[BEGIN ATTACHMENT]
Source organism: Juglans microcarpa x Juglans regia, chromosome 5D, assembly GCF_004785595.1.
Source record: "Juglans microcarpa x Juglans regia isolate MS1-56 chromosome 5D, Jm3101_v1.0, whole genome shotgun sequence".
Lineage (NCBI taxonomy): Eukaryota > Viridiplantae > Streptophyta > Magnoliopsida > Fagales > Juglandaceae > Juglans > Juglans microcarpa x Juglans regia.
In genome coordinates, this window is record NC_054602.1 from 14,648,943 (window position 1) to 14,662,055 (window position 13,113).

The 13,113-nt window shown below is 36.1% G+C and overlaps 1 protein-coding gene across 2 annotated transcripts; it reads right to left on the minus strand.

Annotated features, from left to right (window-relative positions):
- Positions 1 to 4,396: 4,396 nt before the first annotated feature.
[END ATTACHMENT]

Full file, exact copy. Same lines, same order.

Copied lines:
Source organism: Juglans microcarpa x Juglans regia, chromosome 5D, assembly GCF_004785595.1.
Source record: "Juglans microcarpa x Juglans regia isolate MS1-56 chromosome 5D, Jm3101_v1.0, whole genome shotgun sequence".
Lineage (NCBI taxonomy): Eukaryota > Viridiplantae > Streptophyta > Magnoliopsida > Fagales > Juglandaceae > Juglans > Juglans microcarpa x Juglans regia.
In genome coordinates, this window is record NC_054602.1 from 14,648,943 (window position 1) to 14,662,055 (window position 13,113).

The 13,113-nt window shown below is 36.1% G+C and overlaps 1 protein-coding gene across 2 annotated transcripts; it reads right to left on the minus strand.

Annotated features, from left to right (window-relative positions):
- Positions 1 to 4,396: 4,396 nt before the first annotated feature.